Hilary Ostrov has a fascinating post in which she examines the way UEA's message developed in the weeks after Climategate and thinks she perceives the point at which the Outside Organisation became involved.
Ross McKitrick has a new discussion paper out. This is an extension to the McKitrick, McIntyre and Herman paper that came out last year. In the earlier paper, MMH found evidence that climate models were overstating warming, particularly for observations that were right up to date. The new paper looks at the so-called "Pacific Climate Shift" of 1977-8 and develops a new method to determine confidence intervals when this shift is taken into account in the statistical model.
As our empirical findings show, the detection of a trend in the tropical lower- and midtroposphere data over the 1958-2010 interval is contingent on the decision of whether or not to include a mean-shift term at January 1978. If the term is included, a time trend regression with error terms robust to autocorrelation of unknown form indicates that the trend observed over the 1958-2010 interval is not statistically significant in either the LT or MT layers. Most climate models predict a larger trend over this interval than is observed in the data. We find a statistically significant mismatch between climate model trends and observational trends whether the meanshift term is included or not. However, with the shift term included the null hypothesis of equal trend is rejected at much smaller significance levels (much more significant).
Or in Ross's layman's terms summary:
Controlling for the 1977 Pacific Climate Shift we find the trends are insignificant from 1958-2010 and the discrepancy with climate models is highly significant.
Research published last week in the US journal Science found that not only could bioethanol replace petrol with big energy savings, it would produce up to 15% less greenhouse gas emissions.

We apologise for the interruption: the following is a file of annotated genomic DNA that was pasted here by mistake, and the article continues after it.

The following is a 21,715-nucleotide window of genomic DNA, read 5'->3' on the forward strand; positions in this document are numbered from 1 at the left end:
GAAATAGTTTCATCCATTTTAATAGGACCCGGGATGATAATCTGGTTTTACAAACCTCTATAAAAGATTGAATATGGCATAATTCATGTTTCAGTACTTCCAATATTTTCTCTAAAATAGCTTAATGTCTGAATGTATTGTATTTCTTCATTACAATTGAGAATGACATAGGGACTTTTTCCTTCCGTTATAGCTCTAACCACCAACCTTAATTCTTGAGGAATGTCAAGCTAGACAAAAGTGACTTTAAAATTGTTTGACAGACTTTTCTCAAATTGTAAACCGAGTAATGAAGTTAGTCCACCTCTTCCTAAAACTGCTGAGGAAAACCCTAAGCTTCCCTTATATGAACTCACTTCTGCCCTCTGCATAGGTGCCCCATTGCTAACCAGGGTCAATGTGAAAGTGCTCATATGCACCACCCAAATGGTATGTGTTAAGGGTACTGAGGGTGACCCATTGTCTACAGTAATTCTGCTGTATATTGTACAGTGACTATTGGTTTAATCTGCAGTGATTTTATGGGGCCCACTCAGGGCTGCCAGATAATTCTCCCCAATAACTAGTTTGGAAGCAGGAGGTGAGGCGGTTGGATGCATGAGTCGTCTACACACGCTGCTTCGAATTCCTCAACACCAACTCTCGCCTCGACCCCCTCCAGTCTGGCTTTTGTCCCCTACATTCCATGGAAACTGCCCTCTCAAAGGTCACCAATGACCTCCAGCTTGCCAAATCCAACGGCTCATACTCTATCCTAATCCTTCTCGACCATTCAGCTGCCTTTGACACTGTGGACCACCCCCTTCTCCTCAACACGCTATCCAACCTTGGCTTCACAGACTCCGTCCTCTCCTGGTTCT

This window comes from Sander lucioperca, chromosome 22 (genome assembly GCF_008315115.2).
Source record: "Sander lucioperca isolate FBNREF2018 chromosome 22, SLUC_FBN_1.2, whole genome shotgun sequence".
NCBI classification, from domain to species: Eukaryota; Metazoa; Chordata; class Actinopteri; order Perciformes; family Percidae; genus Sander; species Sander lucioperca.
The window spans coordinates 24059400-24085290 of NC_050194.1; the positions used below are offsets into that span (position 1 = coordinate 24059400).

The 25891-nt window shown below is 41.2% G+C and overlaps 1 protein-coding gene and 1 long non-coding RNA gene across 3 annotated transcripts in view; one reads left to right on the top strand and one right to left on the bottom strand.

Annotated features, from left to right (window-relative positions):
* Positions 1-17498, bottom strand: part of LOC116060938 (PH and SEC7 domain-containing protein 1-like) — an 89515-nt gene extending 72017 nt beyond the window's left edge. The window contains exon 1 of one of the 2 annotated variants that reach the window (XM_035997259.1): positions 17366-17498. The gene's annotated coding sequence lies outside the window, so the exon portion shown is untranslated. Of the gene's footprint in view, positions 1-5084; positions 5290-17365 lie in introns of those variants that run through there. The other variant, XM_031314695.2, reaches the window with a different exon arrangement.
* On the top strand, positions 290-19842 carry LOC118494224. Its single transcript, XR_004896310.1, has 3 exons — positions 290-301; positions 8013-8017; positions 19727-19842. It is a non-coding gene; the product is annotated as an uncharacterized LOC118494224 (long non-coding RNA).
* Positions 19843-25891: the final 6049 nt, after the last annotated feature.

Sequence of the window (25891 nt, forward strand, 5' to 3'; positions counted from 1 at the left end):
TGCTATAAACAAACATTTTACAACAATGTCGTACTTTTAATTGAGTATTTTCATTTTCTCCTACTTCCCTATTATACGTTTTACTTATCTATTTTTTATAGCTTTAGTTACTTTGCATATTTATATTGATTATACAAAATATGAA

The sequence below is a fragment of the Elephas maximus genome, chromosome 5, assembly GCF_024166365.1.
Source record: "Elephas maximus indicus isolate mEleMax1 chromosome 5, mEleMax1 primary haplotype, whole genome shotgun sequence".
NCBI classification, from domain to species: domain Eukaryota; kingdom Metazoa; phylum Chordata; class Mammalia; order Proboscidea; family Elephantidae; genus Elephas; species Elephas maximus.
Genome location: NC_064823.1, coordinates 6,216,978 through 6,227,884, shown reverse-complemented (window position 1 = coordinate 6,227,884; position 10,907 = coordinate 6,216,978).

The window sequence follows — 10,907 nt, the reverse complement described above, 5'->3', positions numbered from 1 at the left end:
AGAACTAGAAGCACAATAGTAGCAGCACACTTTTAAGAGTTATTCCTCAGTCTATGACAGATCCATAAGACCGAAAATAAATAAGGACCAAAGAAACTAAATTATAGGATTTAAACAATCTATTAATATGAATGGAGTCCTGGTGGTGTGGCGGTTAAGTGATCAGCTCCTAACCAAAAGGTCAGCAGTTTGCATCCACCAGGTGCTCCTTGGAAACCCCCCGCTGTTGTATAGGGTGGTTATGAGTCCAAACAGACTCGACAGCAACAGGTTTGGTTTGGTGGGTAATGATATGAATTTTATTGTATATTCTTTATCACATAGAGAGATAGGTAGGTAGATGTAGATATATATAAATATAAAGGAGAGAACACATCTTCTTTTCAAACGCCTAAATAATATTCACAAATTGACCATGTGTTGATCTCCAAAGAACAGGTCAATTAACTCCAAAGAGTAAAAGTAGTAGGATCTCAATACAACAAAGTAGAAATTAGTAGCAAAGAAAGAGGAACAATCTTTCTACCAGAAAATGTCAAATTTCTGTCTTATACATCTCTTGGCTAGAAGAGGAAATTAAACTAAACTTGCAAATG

Turning corn into ethanol is not environmentally sound," said Bill Freese of the Centre for Food Safety. "It's really an environmental disaster."
Once again, we see that environmentalism is very bad for the environment and that its combination with big government can bring about catastrophe.
A climatological tiff has broken out between some members of the Italian-American community. David Castelvecchi is singularly unimpressed with Joe Bastardi's recent appearance on Fox News.
The most jarring part however came later, when Bastardi commented that he didn’t believe CO2 emissions could ever affect the climate. Unfortunately, Bastardi’s argument was based on what seemed to be poor understanding of basic physics, including thermodynamics and atmospheric physics.
I must say that if JB really did say that the greenhouse effect breaks the first law of thermodynamics then there may well be a case to answer. Not that Castelvecchi's article is much to write home about in terms of dispassionate analysis.
Today I was in Edinburgh for a talk by the education reformer Katharine Birbalsingh. This was one very passionate lady - there was an intensity to her that at times verged on the frightening. But there was no doubt that she had the measure of the problems in the education system. I was struck by the point she repeatedly made that good ideas were being rejected by middle class liberals and the education establishment simply because they were ideas being pushed by conservatives. As she seemed to be saying "I hate the Tories" is a slogan that comes with a heavy price tag attached, and it is a price that is largely being borne by poor people in the inner cities.
The solution, in the Birbalsingh view, is free schools - independently run state schools operating free from local government control. She may be right, but I have my doubts as to whether this is going to be enough.
The Royal Society is continuing its project on open science, with a "policy lab" at the start of next month:
In the wake of ‘Climategate’, a Lancet editorial warned that the call for UEA climate scientists to make their research more transparent was a wake-up call for all researchers. “If scientists do not adapt to the forces shaping and sustaining this revolution in the public culture of science, the trust that the public and politicians put in science will be jeopardised.